Is Debt a Sin?

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What does the Bible say about debt?  Debt is a huge problem in American homes and government, it's destroying our financial system and it is the reason for the recession we're in right now.  This problem is spreading and hurting other nations worldwide.  With that being said, don't you think the Bible would have something to say on the subject?

Amazingly enough, the Bible talks about money more than Hell, baptism, and church attendence COMBINED.  Money is an important subject in the Bible, and God certainly has some things to say about debt.

All I can say is this, I wish I would have known these principles ten years ago.

1. Not all debt is a sin.

Ps. 112:5, "A good man sheweth favour, and lendeth: he will guide his affairs with discretion."

Here we see a good man who lends money.  If all debt is a sin, then God wouldn't talk about this man being good and lending money out.  If debt was a sin, then this man would be actually aiding and abetting sin!  So from this we can see that not all debt is sin.

2. It is a sin to borrow and not pay again.

Ps. 37:21, "The wicked borroweth, and payeth not again: but the righteous sheweth mercy, and giveth."

This is particularly touchy, considering many Christians have done just that in the last few years.  I'm not insensitive to the fact that many good people have lost their jobs and in turn lost their homes.  It's a tragic thing. 

It doesn't change the word of God though.  If you've found yourself in a situation to where there's nothing you can do about it and you're not going to be able to pay your lender back, recognize it's a sin and confess it to God.  God is good, and nothing changes who He is no matter what our circumstances are in life.

3. It is a sin to co-sign a loan.

Pr. 17:18, "A man void of understanding striketh hands, and becometh surety in the presence of his friend."

"Surety" means collateral. In this verse, a man is going into a debt agreement using his friend, because it's the only way he can.  Think about it, banks LOVE to loan money.  That's all they every want to do, it's like Christmas and birthdays for them.  For some mysterious reason though, they won't loan money to your friend or relative! That is, however, unless you put down your good name as collateral.  God says we can't do that, it's a sin to co-sign a loan.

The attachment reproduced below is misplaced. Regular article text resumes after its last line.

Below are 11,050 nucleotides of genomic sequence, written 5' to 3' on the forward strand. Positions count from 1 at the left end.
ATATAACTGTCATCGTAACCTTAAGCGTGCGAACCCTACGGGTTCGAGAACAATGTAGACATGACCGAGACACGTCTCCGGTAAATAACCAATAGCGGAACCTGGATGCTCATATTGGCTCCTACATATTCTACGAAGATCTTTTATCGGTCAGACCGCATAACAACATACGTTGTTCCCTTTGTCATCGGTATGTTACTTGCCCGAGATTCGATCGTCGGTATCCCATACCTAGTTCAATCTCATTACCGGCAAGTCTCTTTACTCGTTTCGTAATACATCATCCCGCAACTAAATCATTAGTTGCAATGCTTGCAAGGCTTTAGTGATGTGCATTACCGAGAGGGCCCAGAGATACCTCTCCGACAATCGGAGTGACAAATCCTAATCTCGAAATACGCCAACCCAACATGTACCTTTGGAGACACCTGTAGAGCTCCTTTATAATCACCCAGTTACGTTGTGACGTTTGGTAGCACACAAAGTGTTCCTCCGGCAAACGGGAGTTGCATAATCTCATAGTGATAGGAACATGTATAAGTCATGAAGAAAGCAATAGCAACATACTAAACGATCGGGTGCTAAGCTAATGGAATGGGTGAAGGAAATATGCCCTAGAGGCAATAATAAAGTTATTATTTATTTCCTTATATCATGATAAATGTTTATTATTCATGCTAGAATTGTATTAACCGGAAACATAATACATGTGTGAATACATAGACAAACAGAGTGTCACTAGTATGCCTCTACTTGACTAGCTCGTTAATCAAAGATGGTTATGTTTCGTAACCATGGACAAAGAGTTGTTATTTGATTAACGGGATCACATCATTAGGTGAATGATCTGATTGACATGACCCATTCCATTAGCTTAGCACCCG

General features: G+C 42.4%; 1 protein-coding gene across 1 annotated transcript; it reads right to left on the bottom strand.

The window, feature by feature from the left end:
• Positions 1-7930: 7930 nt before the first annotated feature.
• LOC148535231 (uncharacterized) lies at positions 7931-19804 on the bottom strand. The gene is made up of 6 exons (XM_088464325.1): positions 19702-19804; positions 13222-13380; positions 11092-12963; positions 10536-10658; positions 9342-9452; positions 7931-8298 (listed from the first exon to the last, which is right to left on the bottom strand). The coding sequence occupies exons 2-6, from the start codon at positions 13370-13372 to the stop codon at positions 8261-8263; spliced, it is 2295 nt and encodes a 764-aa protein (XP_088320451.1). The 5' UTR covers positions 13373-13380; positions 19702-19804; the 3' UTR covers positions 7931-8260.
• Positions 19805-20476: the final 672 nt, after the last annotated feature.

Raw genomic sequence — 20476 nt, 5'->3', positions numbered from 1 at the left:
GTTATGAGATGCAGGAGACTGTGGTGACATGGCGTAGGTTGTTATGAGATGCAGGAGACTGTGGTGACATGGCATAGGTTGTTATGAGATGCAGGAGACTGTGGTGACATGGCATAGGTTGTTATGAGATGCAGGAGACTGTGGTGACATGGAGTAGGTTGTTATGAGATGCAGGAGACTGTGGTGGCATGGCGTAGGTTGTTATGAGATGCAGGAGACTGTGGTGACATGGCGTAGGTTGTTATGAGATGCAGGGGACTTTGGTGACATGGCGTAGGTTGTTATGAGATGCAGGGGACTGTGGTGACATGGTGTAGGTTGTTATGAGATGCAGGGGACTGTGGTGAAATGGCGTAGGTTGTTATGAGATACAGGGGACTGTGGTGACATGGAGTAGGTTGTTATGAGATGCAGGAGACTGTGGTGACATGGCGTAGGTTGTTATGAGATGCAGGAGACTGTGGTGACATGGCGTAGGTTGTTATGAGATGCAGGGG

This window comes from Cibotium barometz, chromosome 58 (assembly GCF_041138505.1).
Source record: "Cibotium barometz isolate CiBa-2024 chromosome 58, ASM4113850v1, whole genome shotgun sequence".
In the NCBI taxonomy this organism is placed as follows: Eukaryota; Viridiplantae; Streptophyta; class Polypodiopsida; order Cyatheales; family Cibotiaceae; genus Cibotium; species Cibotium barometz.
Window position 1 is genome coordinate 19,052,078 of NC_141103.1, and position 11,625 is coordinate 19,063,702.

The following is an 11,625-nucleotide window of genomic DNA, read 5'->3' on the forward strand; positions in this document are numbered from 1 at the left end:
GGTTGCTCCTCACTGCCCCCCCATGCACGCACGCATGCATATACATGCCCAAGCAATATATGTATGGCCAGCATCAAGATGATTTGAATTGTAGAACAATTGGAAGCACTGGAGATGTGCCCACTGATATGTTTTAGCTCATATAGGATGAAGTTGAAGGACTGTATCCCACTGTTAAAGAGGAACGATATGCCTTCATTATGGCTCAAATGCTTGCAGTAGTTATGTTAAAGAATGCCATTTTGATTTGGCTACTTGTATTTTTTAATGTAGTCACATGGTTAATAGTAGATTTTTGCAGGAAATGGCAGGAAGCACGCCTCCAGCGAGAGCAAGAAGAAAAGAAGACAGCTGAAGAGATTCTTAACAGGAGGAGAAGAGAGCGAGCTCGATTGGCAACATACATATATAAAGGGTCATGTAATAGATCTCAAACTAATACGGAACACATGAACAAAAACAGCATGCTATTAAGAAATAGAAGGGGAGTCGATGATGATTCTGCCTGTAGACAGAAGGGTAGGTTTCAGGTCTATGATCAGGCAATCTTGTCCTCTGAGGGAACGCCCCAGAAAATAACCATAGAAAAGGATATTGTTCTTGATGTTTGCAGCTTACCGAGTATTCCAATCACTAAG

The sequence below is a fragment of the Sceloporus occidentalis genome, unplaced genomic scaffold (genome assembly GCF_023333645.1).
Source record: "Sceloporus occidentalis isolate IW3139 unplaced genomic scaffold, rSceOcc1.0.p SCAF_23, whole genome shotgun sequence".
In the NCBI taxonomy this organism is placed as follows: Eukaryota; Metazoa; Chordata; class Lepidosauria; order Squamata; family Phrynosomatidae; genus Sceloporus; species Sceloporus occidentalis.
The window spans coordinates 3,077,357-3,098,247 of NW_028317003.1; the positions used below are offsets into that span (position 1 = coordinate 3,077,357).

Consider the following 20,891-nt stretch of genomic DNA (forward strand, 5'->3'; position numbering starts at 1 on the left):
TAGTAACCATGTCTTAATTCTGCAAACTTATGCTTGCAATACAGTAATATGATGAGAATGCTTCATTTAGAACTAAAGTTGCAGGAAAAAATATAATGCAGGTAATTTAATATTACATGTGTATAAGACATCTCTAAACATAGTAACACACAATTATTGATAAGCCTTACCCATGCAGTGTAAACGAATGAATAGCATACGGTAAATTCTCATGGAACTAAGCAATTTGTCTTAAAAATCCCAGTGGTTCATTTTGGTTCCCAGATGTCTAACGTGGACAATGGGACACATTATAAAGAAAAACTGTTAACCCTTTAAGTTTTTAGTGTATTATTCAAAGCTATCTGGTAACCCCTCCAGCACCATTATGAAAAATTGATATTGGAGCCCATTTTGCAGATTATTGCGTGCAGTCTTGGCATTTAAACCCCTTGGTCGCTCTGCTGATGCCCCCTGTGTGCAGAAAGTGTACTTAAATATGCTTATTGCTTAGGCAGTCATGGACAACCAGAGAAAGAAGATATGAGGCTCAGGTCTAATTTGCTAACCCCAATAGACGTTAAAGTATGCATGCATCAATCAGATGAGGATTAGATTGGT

4. Unsecured debt is a sin, but secured debt is not.

Prov. 22:26-27, "Be not thou one of them that strike hands, or of them that are sureties for debts. "27": If thou hast nothing to pay, why should he take away thy bed from under thee?"

Having debt that is secured, such as a home loan or a car loan, is not a sin because the loan is tied to something that you can (theoretically) sell and pay off the loan with. Credit card debt is sin though, because it is unsecured debt. The debt is not tied to anything; the only "surety" (collateral) is YOU and YOUR GOOD NAME. It is a sin to borrow with no collateral. In this verse, the collateral is the actual good name of the person, not an object.

5. Being late on bills is a sin.

Rom. 13:8, "Owe no man any thing, but to love one another: for he that loveth another hath fulfilled the law."

There is a difference between a contract, and "owing" someone something. When an employer hires someone, they enter into a contract with that employee. At the end of the pay period, they are required to fulfill their contract and pay their employee. Before then, they do not "owe" the employee in the Biblical definition of it, the owing begins if they break the contract and are late in paying.

This is the only logical definition of the word owe in the Bible, any other definition would mean we are sinning by having a monthly light bill, water bill, or rent bill because we have an obligation to pay. Having an obligation to pay and owing are two different things. Owing is breaking the obligation, by being late or by walking out on the agreement.

6. While secured debt is not a sin, it can be and in many cases it is a hindrance and a snare.

Pr. 22:7, "The rich ruleth over the poor, and the borrower is servant to the lender."

God's perfect will is for us to go cash and carry. There is an allowance made for secured debt, but even then you put yourself under a burden. Secured debt must be entered into with much prayer, not lightly as our culture would tell you.


JTR said...

Great article. This kind of advice is ignored today, which leads families in dire financial problems...and I believe cuts into our missions giving. Americans have so much, and yet give so little. We need to cut way back, appreciate what we have, and live simply so that others may simply live. I know in my own life, we bought a house that was way more than we needed, and none of our Christian friends or relatives gave any of this advice - insteead they all seemed impressed and happy with our "success" to be able to afford such luxuries. Five years later, and over a year on the market but unsold, and I am deeply regretting not following the advice the Bible gave all along!

Anonymous said...

I hear where you're coming from, and sadly it's becoming pretty common. A lot of good people who meant well are losing their homes, and I think many of them would have never gotten into the situation if they only knew what the Bible said on the subject.

Grammy Blick said...

We also need to remember that everything we have is from God and is to be used for His glory. I wrote a much longer answer, but other words won't make people listen any more than God's word. We need to heed.